As we enter the new year, we tend to think of it as a new beginning, as an opportunity to change, to grow. Almost like a blank canvas, this massive amount of time feels endless with possibilities. So how do we start? How do we succeed? No definite answers here, but I would like to share what I do and what works for me (mostly). Hope it is helpful to you as well!
Step 1 – Verbalize and write down your big resolution(s).
It may sound obvious but without actually setting your big goals, there is no clarity in what you want to accomplish. This could be one musical goal or many, depending on how much time you have and your aspirations. Here is what this looks like for me:
- Release and promote my new Blue Landscapes duet album with Robert Thies.
- Finish composing the remaining five compositions for the upcoming jazz quintet recording, get into the studio and record the new album mid-year.
- Improve my time feel as well as the ability to clearly hear/write music with no instrument to help.
- Learn at least 20 new jazz standards by memory.
Whatever musical goals you choose, it should be for your love of music.
Your goals could be and probably are VERY different. They could be as simple as “Learn to play all my major and minor scales in two octaves at 120bpm” or “Improvise to any recording for 15 minutes every day”. Or they could be set in some way by your teacher. But keep in mind that whatever you do choose, it should be for your love of music. It should be fun. It should feel good. Of course, practicing chromatic scales for hours (if that is an area you want to improve in) can hardly be called fun, BUT the satisfaction of progress and the very fact that we are making music still somehow makes it a positive thing which we can be grateful for. At least that is my perspective – any time we have to make music is a good time.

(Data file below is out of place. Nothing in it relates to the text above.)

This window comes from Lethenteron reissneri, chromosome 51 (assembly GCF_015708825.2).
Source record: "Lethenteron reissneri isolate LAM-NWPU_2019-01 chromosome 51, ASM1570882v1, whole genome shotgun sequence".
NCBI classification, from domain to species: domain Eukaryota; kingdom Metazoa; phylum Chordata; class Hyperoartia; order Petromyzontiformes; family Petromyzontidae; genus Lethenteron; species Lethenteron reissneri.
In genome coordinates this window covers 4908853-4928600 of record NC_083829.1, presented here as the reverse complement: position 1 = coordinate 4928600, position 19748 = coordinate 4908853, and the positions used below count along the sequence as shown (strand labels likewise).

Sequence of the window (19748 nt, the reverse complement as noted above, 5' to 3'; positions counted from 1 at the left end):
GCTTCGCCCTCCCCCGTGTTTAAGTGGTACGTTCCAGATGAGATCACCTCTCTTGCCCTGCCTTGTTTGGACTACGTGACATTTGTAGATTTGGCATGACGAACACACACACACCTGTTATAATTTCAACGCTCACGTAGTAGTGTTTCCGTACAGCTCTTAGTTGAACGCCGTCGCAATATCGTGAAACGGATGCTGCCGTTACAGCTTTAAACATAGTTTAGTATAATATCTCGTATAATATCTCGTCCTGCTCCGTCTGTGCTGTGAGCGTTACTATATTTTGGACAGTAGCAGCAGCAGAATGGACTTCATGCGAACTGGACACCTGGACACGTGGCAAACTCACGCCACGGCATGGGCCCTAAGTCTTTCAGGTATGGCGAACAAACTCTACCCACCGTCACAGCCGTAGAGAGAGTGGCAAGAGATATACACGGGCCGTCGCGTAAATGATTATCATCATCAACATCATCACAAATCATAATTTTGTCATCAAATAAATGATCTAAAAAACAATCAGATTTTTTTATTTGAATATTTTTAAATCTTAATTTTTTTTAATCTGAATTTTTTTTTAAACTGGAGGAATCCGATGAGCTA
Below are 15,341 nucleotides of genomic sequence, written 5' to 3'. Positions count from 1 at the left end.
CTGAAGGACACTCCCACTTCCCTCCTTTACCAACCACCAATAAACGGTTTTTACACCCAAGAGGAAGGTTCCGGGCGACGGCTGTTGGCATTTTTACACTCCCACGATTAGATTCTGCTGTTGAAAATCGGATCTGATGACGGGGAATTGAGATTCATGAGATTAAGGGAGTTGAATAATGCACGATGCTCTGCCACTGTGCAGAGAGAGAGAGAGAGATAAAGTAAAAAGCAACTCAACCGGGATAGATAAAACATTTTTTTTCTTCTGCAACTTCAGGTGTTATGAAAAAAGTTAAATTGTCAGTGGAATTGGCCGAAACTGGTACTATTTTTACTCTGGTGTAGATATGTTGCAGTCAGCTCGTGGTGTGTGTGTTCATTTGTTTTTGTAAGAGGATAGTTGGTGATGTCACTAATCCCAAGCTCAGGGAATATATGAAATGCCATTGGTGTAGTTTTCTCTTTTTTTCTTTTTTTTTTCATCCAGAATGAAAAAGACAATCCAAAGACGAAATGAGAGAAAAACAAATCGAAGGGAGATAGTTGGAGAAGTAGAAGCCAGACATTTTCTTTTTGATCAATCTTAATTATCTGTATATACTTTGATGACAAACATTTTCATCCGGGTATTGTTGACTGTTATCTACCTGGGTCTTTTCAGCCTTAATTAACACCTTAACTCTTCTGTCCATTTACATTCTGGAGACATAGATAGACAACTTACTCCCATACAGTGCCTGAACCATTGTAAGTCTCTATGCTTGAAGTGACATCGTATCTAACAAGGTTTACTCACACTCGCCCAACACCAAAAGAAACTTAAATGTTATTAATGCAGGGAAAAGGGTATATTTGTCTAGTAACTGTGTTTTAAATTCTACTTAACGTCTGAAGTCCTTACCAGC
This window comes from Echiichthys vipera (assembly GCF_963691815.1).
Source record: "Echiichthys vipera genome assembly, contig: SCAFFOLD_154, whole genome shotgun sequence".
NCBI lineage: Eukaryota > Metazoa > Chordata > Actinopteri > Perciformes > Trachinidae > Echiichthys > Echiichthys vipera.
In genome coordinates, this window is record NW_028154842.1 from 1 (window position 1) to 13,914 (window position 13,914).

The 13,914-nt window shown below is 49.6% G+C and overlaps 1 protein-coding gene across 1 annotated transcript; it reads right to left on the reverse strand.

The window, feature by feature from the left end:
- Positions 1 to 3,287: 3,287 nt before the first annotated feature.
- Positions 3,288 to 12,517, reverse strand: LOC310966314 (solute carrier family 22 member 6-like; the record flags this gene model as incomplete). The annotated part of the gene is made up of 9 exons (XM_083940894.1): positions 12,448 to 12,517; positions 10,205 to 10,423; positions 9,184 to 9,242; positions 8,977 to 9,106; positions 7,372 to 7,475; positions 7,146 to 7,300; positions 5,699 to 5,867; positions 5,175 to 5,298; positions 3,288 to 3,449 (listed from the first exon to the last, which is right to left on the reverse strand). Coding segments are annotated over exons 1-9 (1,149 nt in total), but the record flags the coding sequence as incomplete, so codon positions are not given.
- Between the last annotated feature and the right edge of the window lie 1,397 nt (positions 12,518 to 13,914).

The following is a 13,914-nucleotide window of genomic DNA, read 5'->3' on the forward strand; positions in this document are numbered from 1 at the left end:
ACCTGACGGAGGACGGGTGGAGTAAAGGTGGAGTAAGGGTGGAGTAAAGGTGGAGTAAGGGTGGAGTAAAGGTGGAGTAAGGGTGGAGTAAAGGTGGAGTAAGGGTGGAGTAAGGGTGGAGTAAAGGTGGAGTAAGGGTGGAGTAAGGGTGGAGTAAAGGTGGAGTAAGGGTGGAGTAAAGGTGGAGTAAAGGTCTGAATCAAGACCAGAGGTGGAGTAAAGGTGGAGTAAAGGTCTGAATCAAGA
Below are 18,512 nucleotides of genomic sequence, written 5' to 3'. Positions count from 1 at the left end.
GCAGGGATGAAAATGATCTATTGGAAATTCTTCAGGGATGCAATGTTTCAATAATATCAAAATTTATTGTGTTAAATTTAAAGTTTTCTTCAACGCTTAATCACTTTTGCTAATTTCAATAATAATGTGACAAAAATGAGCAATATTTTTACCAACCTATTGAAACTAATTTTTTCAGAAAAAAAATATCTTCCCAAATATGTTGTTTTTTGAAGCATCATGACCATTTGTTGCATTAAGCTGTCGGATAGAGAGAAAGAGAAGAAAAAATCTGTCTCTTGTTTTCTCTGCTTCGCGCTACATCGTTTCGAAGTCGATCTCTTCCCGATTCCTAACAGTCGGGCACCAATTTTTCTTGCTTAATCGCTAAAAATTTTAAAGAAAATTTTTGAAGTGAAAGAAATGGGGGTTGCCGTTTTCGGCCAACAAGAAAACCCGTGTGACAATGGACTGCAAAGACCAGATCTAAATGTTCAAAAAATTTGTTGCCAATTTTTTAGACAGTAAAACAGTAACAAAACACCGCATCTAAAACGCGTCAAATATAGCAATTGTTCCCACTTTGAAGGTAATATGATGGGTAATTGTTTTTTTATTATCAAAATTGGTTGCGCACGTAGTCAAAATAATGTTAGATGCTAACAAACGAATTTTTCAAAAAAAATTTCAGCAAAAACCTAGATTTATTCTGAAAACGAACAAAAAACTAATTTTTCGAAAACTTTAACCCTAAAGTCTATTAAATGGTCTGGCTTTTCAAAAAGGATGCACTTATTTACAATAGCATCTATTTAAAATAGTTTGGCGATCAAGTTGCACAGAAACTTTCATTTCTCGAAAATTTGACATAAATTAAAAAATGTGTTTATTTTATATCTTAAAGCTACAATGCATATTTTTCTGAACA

Step 2 – Set aside time every day to get it done.
No matter what you put out there, try to set aside time EACH DAY to do it. If 15 min is all you have, do it regularly, and you will be amazed at how much progress this adds up to over time. For me, my goal is to set aside at least 2 hrs/day on MAKING MUSIC, no matter what else is going on. During this time, I could be either practicing my main instrument (flute), composing, or working on musicianship in general (e.g. playing percussion, piano, ear training). Over time, I will more carefully plan my practice sessions and develop a plan to get structure into my routine… but more on that at another time.
The process of getting there is when growth happens.
Finally, it is important to remember that your goals are here to guide you, but it is during the process of getting there when growth happens, no matter the outcome. You can certainly change your goals along the way. Maybe they were a lot easier to complete than you thought — or on the other hand, too hard or unrealistic — but you are learning and growing nonetheless. Don’t be afraid to dream too big.
Step 3 – You don’t have to do it alone.
Having a musician friend be a part of your journey helps. It keeps you motivated and accountable. Once you share your intentions, it is harder to go back on them. So partner up with a friend and keep growing together. Sometimes, this is a natural part of your goal – for example, if you are together in a band, or working on music together. Other times, it will require you to reach out to a friend and help them realize the benefits of partnering up. The Metronome Online Facebook Group is also a good place to share with other musicians, if you prefer to stay online.
So, what do your goals look like? What big or small things do you want to accomplish this year? Are you ready to make this a part of your daily routine?
If I can give one additional piece of advice, it is this – JUST START. It is the hardest thing to do, but we can do it!
Wishing you much musical success in 2019 and looking forward to learning, playing music, and growing alongside all of you!